At full draw you want to be applying continuous force through the shot from your back so that when the clicker drops your hand is pulled back with the large powerful muscles in your back. If your back is not fully engaged then you are likely to have a dead release, which will cause nasty left and right arrows.
When the clicker drops you want to think of one of three things: the string going straight through your fingers, going round your fingers or your fingers relaxing. Don’t think of opening them to let the string out, as that is not necessary. The string will knock your fingers out of the way, and with correct back tension your release will be flawless.
3. Continual movement
This is part and parcel of having correct back tension, but the idea of a clicker is that the correct recurve shot is created and finished by movement. When at full draw you want to be aiming at the middle of the target subconsciously while moving through the shot using the muscles in your back. Then the clicker drops and fires the releasing mechanism in your forearm. Most importantly, the back then continues to pull in continuous motion through the shot.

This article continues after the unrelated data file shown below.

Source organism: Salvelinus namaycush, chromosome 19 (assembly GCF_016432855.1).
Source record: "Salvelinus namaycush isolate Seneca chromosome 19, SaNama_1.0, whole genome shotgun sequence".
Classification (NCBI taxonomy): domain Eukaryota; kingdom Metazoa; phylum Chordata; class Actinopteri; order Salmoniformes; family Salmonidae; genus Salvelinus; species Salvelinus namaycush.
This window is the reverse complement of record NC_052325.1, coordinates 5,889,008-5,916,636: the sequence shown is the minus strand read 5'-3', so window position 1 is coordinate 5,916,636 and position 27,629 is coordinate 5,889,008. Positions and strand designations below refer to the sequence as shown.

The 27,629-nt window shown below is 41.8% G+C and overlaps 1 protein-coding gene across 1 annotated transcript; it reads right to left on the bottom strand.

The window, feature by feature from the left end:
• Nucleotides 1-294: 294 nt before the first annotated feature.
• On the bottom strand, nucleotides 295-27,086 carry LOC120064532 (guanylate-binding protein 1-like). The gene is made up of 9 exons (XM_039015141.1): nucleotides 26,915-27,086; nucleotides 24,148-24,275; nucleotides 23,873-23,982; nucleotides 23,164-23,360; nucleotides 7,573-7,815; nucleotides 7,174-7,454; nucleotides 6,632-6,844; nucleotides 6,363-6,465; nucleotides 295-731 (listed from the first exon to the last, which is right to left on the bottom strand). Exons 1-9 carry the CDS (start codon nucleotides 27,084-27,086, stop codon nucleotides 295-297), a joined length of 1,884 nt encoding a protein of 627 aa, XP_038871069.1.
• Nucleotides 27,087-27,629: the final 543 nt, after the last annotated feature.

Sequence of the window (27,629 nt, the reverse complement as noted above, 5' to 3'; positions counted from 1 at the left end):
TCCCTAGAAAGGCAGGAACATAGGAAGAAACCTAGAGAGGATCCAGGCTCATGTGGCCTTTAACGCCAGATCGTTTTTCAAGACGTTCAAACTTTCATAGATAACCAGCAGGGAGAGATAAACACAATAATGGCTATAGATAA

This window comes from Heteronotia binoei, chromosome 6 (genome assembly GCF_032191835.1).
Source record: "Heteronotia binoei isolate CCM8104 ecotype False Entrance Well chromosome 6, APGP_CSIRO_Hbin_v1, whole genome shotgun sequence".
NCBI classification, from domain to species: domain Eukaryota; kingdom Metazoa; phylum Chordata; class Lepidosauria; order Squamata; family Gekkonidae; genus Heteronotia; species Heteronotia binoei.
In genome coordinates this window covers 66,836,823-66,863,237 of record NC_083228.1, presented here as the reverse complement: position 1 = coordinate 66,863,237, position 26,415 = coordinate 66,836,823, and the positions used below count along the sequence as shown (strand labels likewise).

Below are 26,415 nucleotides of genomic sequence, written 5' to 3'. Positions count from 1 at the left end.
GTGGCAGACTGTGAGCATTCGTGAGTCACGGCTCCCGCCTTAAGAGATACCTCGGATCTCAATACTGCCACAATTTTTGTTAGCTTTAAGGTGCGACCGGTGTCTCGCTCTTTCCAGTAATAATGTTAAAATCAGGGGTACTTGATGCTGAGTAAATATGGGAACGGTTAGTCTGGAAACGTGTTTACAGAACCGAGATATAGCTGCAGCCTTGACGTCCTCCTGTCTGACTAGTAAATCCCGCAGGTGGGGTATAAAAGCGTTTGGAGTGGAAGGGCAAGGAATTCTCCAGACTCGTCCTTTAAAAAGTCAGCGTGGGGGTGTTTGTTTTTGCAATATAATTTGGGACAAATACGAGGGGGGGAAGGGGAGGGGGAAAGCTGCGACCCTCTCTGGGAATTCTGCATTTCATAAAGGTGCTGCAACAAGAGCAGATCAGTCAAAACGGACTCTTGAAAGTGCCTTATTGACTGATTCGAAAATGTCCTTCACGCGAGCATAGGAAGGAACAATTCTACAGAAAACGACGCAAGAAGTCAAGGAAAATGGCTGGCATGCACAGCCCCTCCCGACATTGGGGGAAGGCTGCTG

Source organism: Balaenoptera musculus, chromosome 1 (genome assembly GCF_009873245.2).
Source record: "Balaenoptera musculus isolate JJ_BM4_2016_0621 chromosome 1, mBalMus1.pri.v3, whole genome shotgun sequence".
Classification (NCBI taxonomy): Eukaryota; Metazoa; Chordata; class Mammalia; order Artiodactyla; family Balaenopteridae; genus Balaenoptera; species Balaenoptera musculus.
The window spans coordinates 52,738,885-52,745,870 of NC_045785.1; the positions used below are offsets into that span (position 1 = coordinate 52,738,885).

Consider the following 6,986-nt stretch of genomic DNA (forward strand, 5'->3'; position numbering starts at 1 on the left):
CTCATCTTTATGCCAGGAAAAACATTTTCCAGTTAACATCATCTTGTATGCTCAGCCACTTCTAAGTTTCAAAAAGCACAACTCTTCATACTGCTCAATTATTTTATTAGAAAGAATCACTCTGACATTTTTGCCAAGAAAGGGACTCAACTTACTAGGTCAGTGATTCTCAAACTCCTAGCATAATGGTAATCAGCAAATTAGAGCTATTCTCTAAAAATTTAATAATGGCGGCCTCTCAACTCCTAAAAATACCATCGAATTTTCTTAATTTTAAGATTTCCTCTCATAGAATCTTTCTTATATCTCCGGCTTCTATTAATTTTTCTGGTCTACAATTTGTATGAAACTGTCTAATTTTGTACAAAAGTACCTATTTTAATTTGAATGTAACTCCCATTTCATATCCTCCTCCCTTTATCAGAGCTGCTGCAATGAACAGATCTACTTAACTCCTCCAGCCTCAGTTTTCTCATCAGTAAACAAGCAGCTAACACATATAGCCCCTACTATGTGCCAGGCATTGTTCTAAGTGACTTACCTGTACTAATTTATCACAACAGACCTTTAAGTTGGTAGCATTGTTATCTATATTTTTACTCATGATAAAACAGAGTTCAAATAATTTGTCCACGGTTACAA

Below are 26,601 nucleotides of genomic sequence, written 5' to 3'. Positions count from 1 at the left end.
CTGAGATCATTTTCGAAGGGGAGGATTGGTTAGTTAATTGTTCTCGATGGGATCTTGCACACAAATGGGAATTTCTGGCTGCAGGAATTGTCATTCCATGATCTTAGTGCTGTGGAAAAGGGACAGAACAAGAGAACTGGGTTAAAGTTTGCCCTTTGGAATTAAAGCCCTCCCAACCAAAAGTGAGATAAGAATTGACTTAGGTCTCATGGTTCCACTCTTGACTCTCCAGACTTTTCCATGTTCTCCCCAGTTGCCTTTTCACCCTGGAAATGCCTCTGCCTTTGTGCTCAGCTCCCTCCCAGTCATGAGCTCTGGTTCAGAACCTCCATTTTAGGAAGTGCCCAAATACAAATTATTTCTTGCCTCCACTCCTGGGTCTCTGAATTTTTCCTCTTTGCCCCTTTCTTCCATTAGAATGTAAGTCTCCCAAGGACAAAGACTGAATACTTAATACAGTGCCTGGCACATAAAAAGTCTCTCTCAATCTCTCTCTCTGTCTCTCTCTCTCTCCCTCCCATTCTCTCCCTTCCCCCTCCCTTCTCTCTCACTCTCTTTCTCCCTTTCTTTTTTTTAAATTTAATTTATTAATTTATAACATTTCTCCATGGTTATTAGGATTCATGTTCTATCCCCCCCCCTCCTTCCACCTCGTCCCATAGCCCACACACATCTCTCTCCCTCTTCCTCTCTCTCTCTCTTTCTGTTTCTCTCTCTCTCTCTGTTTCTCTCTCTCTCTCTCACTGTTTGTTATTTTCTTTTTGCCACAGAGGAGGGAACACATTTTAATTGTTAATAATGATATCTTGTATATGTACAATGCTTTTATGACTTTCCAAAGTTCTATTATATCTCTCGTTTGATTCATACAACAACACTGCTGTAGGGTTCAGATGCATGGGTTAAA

This ‘execution’ is the pinnacle of the recurve shot: the fact that at the moment of execution both the back hand and the front hand break the shot evenly from both sides.
To create this the archer must have continuous application of pressure just before, during and after the click happening. This is crucial. The clicker should create no direct changes in the body apart from the relaxation of the forearm muscles to allow the string to escape the fingers.